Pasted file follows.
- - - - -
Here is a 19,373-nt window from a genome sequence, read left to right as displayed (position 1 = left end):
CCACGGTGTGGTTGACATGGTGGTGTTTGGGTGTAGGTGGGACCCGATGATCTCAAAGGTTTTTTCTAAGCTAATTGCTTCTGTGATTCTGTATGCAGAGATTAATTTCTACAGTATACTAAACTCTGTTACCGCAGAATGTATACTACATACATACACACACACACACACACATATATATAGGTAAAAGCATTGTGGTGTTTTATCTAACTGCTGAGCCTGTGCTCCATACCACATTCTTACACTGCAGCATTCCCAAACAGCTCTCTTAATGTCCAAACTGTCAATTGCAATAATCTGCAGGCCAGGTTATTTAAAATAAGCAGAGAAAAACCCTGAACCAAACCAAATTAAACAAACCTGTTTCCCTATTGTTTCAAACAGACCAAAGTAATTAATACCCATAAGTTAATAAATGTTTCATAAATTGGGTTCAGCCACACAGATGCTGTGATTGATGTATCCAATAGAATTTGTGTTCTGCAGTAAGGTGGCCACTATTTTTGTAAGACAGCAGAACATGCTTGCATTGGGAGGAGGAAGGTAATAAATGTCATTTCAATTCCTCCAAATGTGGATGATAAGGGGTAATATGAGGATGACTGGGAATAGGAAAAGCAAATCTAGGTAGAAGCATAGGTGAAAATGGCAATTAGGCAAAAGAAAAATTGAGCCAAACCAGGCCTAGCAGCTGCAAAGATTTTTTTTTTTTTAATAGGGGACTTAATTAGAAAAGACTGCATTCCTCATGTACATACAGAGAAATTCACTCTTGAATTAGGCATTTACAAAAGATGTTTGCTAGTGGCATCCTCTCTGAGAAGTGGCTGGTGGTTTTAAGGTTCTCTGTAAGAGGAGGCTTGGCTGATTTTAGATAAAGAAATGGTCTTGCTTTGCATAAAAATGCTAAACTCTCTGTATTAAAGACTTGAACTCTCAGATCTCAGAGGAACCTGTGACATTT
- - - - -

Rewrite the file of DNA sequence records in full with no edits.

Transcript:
Here is a 19,373-nt window from a genome sequence, read left to right as displayed (position 1 = left end):
CCACGGTGTGGTTGACATGGTGGTGTTTGGGTGTAGGTGGGACCCGATGATCTCAAAGGTTTTTTCTAAGCTAATTGCTTCTGTGATTCTGTATGCAGAGATTAATTTCTACAGTATACTAAACTCTGTTACCGCAGAATGTATACTACATACATACACACACACACACACACATATATATAGGTAAAAGCATTGTGGTGTTTTATCTAACTGCTGAGCCTGTGCTCCATACCACATTCTTACACTGCAGCATTCCCAAACAGCTCTCTTAATGTCCAAACTGTCAATTGCAATAATCTGCAGGCCAGGTTATTTAAAATAAGCAGAGAAAAACCCTGAACCAAACCAAATTAAACAAACCTGTTTCCCTATTGTTTCAAACAGACCAAAGTAATTAATACCCATAAGTTAATAAATGTTTCATAAATTGGGTTCAGCCACACAGATGCTGTGATTGATGTATCCAATAGAATTTGTGTTCTGCAGTAAGGTGGCCACTATTTTTGTAAGACAGCAGAACATGCTTGCATTGGGAGGAGGAAGGTAATAAATGTCATTTCAATTCCTCCAAATGTGGATGATAAGGGGTAATATGAGGATGACTGGGAATAGGAAAAGCAAATCTAGGTAGAAGCATAGGTGAAAATGGCAATTAGGCAAAAGAAAAATTGAGCCAAACCAGGCCTAGCAGCTGCAAAGATTTTTTTTTTTTTAATAGGGGACTTAATTAGAAAAGACTGCATTCCTCATGTACATACAGAGAAATTCACTCTTGAATTAGGCATTTACAAAAGATGTTTGCTAGTGGCATCCTCTCTGAGAAGTGGCTGGTGGTTTTAAGGTTCTCTGTAAGAGGAGGCTTGGCTGATTTTAGATAAAGAAATGGTCTTGCTTTGCATAAAAATGCTAAACTCTCTGTATTAAAGACTTGAACTCTCAGATCTCAGAGGAACCTGTGACATTT